Finally, opening day arrived and JoAnn played her last trick on the viewing public.  Wine and snacks were provided, so she filled several plastic wine cups with tinted resin matching the color of the wine.  This was done well ahead of the reception so that the resin was well set and the resin odor had dissipated.  These containers of fake wine were set among the real wine filled cups and blended in convincingly.  It was fun to watch the expression on the unsuspecting wine drinker that chose the glass of resin.  They all were good sports and became part of the crowd around the snack table to watch others make the same mistake.  A tension invaded the onlookers when the Art Department Chairman strolled up to the table and chose the resin wine.  The group watched as he moved from one cluster of people to another.  Finally he sampled a sip only to discover he had been fooled.  He moved quietly to an exit and left the resin wine siting on a table.  JoAnn wasn't sure if she would be in trouble with him in the future, but he was quite complementary of her exhibit the next time they met and the wine incident wasn't mentioned.

The show was a success and it established JoAnn as a creative artist as did other projects I would love to tell you about sometime.  There are many good memories of this Art Exhibit, but I will never forget the way it effected the viewers.  Perhaps it was the all white show or maybe the shadowy presentations; possibly the music.  I suppose all these factors caused the viewers to move through the exhibit with subdued whispers, almost as though they were in church.  Once out in the hall- way they found their voices and many intense conversations could be heard about various aspects of the exhibit.                     

Tuesday, April 9, 2013

Thinking outside the box

How often have you been told to think outside the box when trying to solve a problem?  It's good advice when you get stuck and there doesn't seem to be an answer to some pesky problem.  I've also been told that 99% of the time there is an answer if you just back off and view the situation with new perspective.  An illustration of this "thinking outside the box" process is shown below.

Try to think of a way to solve this nine dots puzzle without peeking at the answer on the page below.  The answer that is given is referred to as one possible answer.  You may arrive at a different solution that meets the goal of the puzzle.

An interesting cartoon that delves into the history behind the nine dots puzzle is shown below.  It comes from the Sam Loyd's Cyclopedia of Puzzles.  If you get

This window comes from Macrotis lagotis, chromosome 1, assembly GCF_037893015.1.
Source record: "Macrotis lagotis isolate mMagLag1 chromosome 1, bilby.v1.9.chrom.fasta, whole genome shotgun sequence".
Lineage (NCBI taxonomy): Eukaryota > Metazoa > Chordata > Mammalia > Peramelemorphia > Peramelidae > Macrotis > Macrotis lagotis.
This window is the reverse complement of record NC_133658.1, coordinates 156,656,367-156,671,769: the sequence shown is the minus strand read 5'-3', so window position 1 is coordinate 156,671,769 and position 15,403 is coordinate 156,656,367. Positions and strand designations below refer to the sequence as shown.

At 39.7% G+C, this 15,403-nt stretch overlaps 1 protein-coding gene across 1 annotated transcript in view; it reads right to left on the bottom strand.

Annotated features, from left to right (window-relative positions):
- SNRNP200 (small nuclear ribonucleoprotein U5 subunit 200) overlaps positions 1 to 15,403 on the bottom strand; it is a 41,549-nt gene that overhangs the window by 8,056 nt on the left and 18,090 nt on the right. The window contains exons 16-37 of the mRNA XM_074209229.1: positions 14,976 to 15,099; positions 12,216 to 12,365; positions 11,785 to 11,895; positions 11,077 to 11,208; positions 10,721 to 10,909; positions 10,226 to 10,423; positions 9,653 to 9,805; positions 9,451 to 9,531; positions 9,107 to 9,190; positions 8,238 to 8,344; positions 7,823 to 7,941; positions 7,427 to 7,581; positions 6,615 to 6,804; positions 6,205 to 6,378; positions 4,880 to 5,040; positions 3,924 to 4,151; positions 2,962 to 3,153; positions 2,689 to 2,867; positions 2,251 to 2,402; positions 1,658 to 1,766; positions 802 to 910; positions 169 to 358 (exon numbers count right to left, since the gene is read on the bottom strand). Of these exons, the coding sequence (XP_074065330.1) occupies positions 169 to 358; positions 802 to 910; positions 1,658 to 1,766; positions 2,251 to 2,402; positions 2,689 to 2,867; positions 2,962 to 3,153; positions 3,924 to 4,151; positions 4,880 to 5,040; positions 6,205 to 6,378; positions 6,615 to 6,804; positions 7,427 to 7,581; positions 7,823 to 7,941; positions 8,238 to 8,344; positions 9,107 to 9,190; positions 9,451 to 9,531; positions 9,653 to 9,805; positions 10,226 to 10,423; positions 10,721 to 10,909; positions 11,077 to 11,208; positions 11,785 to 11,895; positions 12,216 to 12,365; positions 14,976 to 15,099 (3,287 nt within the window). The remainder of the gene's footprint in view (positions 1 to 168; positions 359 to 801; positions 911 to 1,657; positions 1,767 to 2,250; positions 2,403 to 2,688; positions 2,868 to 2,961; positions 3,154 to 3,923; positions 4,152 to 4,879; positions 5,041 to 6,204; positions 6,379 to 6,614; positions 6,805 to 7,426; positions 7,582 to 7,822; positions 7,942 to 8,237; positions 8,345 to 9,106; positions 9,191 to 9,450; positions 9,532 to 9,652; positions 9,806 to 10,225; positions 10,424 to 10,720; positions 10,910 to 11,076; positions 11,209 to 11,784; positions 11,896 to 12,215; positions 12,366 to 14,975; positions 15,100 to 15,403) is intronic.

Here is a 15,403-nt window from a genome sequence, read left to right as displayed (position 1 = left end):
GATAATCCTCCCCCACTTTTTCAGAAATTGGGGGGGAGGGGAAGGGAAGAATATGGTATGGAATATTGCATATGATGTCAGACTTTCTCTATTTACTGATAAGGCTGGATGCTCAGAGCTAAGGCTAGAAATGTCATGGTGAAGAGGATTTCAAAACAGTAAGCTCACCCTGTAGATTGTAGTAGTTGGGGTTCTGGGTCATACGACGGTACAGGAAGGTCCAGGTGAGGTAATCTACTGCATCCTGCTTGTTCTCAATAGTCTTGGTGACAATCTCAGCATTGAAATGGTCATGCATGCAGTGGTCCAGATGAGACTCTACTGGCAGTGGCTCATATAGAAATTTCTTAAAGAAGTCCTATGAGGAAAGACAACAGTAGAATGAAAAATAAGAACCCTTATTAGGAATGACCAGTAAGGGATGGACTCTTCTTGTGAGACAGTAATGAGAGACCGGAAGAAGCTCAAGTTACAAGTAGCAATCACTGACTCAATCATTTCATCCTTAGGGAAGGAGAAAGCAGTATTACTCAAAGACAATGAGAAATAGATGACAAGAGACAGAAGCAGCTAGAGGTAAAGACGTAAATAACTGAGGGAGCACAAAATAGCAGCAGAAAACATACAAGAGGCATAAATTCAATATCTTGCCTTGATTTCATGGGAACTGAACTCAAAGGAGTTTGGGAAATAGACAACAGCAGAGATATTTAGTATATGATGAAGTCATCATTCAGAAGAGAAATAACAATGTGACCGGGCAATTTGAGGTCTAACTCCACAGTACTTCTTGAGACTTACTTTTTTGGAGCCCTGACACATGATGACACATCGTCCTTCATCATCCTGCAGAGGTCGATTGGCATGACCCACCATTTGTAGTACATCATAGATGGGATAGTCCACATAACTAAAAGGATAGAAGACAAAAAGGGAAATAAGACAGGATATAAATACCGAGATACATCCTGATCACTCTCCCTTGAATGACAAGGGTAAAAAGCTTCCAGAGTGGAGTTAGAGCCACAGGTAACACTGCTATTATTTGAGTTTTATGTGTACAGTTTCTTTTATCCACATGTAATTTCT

hooked on solving puzzles this might be a good source.

Samuel Loyd (1841-1911), born in Philadelphia and raised in New York, was an
American chess player, chess composer, puzzle author, and recreational mathematician.  Following his death, his book"Cyclopedia of 5000 Puzzles was published (1914) by his son.  His son, named after his father, dropped the "Jr" from his name and started publishing reprints of his father's puzzles.  Loyd was inducted into the U.S. Chess Hall of Fame.  Amazon handles these publications.

Thursday, April 4, 2013

Twisted Sister

Back in the day, as old timers often phrase it, I listened to a good deal of live rock music.  I still enjoy the classic rock but it is difficult to find. My wife, JoAnn, and I were regular groupies at clubs around the Spokane, Washington area, partly because we had a son playing with a band called "Warning," that would perform in the Spokane area occasionally.  The band was excellent and played gigs all over Western U.S. with one expedition into far north Alaska.  They would play songs made famous by notable bands of the day such as Deep Purple, Aerosmith, Buchman-Turner Overdrive, Keith Emerson, The Grateful Dead and Heart, to name a few.

I was fascinated with the creativity that went into naming bands and how they used the name in their promotion.  One of Warning's promotional pieces looked like a road sign with the words, "WARNING-Rock Ahead".  One of the strange band names that caught my attention was Twisted Sister, an American heavy metal band from Long Island, New York. They used elements of Iron Maiden and Judas Priest along with the driving hard rock style of AC/DC.  This wasn't my type of music, but their name and stage appearance prompted me to create a cast resin art piece.

Twisted Sister's aggressive musical style was coupled with a grotesque use of makeup and women's clothing resulting in a very unique product.  The band began in 1972 and continued through 1987.  They returned to the stage in 2006 and are still performing.

I planned a cast resin piece that would reflect the color and flair of members of this band.  In addition I gave the hint of a nun's habit to the shape of the piece, thus presenting the "sister" question of the title by adding a religious reference.  Lines in the lower portion of the casting give a twisting perception to the sculpture.  I had fun developing this art and hope you enjoy Twisted Sister.

Twisted Sister

Monday, April 1, 2013

Baked Apple

In the community of Summer Haven, nestled high in the Catalina Mountains above Tucson, stood a Gravenstein Apple tree.  Records indicated it had been planted over one hundred years ago.  It flourished and grew into a large tree.  The residents of Summer Haven enjoyed the fine fruit it produced year after year.  The stamina of the tree impressed the town’s people and they cared for it during the dry years, pruned it to give it shape and kept traffic and building away from its roots.  One thing that could not be controlled was the forest fire that swept through the town on a dry, windy day.  It burned the heart wood in the trunk and larger limbs,  but the apple tree did not die.  The outer layer of green wood continued to furnish nutrition to the top branches and eventually grew over and around the fire damaged surfaces.  The people were profoundly impressed at the will to live this tree exhibited after being ravaged by the fire and they soon were enjoying its fruit again.